• What I do understand from your answer is: It is unclear who created it, and why they did. – Charlotte SL Oct 4 '16 at 21:38

When Esperanto was created, animate roots that referred to people or animals were almost completely male or female. Unmarked roots were male and had to be marked to be female (koko "rooster", kokino "chicken"), or they were inherently female and weren't marked to be masculine as their meaning inherently referred to women (ex. damo "lady/queen", nimfo "nymph"), as is the case in the majority of European languages. As time progressed the majority of inherently male roots became gender neutral. This led to the desire to fully neutralize the remaining masculine roots (patro "father", reĝo "king") and itroduce a masculine suffix similar to -ino so that Esperanto would be completely neutral.

When it comes to movements like these, it is not always a single person who leads it. Even if a manifesto is written and the followers of the idea have a name for themselves (as is the case with riismo), this does not necessarily mean that they will have a leader or named founders. Often with affairs like these, a group of people may spread the idea anonymously, or people or groups of people may independently develop the concept and spread it anonymously. As to who created iĉismo, the best answer is that we don't know and that we may never know.

PS: This is a subjective evaluation of the situation, but if their anonymity is intentional, they may have desired that we more so consider whether or not their proposal has merit compared to other proposals, as opposed to the celebrity of Zamenhof and Sonja Lang if the affair succeeds, or the infamy of Louis de Beaufront if it failed.


Other than with Riismo (originating in Octobre 1976 in this publication), Iĉismo is more difficult to pinpoint. It seems to have been a proposition by a Per Hagemann in 1998 on Usenet in this post.

To clarify one misconception: Esperanto isn't "sexist by choice", but Zamenhof simply took the German system ("Freund/Freundin") as the Slavic alternative (adding an "a") did contradict his grammatical rules.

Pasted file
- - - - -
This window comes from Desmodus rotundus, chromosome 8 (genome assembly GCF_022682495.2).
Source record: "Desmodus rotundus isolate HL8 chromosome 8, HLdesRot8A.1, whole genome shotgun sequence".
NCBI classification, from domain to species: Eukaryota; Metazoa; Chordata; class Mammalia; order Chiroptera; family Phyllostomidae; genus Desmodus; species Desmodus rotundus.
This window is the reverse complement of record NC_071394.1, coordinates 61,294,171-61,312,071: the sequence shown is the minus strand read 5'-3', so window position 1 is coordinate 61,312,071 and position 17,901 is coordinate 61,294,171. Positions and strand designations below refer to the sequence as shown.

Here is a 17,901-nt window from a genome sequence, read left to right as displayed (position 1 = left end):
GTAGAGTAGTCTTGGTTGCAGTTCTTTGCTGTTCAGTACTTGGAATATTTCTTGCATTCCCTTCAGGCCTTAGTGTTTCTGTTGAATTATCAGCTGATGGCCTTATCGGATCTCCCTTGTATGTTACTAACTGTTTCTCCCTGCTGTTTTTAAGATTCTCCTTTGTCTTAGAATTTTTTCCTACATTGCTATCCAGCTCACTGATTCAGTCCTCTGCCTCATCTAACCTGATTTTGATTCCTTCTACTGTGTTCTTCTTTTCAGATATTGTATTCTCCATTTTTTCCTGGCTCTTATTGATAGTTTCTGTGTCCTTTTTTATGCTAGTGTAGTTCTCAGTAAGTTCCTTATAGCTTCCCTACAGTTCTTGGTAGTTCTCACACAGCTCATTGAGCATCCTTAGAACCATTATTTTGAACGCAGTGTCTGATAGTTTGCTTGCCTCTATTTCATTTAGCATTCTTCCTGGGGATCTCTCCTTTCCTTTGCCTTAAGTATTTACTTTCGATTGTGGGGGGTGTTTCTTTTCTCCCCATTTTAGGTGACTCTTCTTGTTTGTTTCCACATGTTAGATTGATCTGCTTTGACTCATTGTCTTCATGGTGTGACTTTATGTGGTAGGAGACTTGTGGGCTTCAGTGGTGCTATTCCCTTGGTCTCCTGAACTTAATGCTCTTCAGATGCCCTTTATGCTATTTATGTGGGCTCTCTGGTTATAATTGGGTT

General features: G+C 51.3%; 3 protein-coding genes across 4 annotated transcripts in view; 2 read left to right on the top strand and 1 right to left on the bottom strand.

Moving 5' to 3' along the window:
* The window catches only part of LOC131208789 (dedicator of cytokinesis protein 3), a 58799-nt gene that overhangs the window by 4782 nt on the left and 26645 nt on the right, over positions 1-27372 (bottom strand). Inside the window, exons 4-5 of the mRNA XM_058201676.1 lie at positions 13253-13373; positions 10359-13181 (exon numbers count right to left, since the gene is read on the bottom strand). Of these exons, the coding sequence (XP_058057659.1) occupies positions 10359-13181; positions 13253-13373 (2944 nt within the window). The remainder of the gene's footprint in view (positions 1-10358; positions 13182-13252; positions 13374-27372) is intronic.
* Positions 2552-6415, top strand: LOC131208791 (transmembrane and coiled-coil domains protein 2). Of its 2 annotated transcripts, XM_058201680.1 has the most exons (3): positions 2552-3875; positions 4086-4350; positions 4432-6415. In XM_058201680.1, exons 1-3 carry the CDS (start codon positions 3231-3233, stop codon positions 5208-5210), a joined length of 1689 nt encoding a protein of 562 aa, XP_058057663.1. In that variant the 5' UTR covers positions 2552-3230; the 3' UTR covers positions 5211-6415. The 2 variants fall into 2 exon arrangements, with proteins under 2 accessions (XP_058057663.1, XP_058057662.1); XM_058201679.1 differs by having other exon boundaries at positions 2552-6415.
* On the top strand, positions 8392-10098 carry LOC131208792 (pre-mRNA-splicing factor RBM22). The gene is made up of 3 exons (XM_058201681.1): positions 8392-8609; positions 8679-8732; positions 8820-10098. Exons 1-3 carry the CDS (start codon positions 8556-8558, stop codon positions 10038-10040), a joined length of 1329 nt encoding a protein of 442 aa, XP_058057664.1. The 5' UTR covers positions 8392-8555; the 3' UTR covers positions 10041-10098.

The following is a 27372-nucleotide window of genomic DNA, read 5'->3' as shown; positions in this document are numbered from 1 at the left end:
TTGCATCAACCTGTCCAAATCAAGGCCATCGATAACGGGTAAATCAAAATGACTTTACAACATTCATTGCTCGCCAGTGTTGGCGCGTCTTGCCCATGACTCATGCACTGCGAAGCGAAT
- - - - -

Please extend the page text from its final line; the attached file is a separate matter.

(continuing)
This asymmetry was raised by Louis Couturat in the late 19th century, and Zamenhof apparently liked the proposal for its beauty and it being desirable, so he embraced the default being a so-called Utrum Genus ("all of both", its negation "none of both" is "neutral").

To clarify another: "ri" is too near "li", and speakers from both China and Japan have a common pronunciation for both /l/ and /r/ (namely, a very hard /ł/ in between, that sounds a little more /r/ in Japanese and a little more /l/ in Mandarin). They cannot "learn to discriminate /l/ from /r/". There is an interesting YouTube video of a US-American wife of a Japanese husband where this is demonstrated.

So yes, phonetically, they can confuse "pri" and "pli" also ("płi"). That was why Schleyer didn't introduce /r/ into Volapük (Chinese mission was strong in the 1880s).

In most cases, this can be cleared by context. "łi", however, has the exactly same usage (3rd Singular Utrum/Masculinum), so if somebody hears "łi estas...", the context is no help to differentiate between "li" or "ri". This problem manifests only in "ri", which is why to my knowledge Riismo didn't catch on outside the Western world.

"Blueprints to Babel" derived "gi" from the utric præfix "ge-". In 1967, this was already derived independently by Manuel Halvelik who created a register for literary translation (Arĥaika Esperanto).

Your Answer

By clicking “Post Your Answer”, you agree to our terms of service, privacy policy and cookie policy

Not the answer you're looking for? Browse other questions tagged or ask your own question.